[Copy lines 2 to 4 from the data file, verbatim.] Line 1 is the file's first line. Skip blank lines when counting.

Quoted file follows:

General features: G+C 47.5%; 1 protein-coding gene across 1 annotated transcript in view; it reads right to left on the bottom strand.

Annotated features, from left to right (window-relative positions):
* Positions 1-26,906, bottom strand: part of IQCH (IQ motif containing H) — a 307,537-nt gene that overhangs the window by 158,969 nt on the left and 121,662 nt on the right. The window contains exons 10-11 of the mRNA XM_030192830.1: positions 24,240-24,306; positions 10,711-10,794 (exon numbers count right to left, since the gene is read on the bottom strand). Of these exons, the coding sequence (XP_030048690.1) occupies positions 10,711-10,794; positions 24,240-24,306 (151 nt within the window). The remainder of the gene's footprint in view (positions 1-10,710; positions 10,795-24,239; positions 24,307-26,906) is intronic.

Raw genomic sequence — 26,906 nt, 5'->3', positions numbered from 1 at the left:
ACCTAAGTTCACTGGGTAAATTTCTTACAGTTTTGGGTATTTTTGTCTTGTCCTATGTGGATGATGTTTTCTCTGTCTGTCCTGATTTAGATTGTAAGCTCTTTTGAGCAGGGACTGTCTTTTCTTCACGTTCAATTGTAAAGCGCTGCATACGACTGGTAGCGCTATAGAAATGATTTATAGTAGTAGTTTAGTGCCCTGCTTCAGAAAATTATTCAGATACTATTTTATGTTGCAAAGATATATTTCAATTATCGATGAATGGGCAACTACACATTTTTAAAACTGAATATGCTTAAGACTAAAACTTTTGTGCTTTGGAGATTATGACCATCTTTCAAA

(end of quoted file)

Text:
Annotated features, from left to right (window-relative positions):
* Positions 1-26,906, bottom strand: part of IQCH (IQ motif containing H) — a 307,537-nt gene that overhangs the window by 158,969 nt on the left and 121,662 nt on the right. The window contains exons 10-11 of the mRNA XM_030192830.1: positions 24,240-24,306; positions 10,711-10,794 (exon numbers count right to left, since the gene is read on the bottom strand). Of these exons, the coding sequence (XP_030048690.1) occupies positions 10,711-10,794; positions 24,240-24,306 (151 nt within the window). The remainder of the gene's footprint in view (positions 1-10,710; positions 10,795-24,239; positions 24,307-26,906) is intronic.

Raw genomic sequence — 26,906 nt, 5'->3', positions numbered from 1 at the left: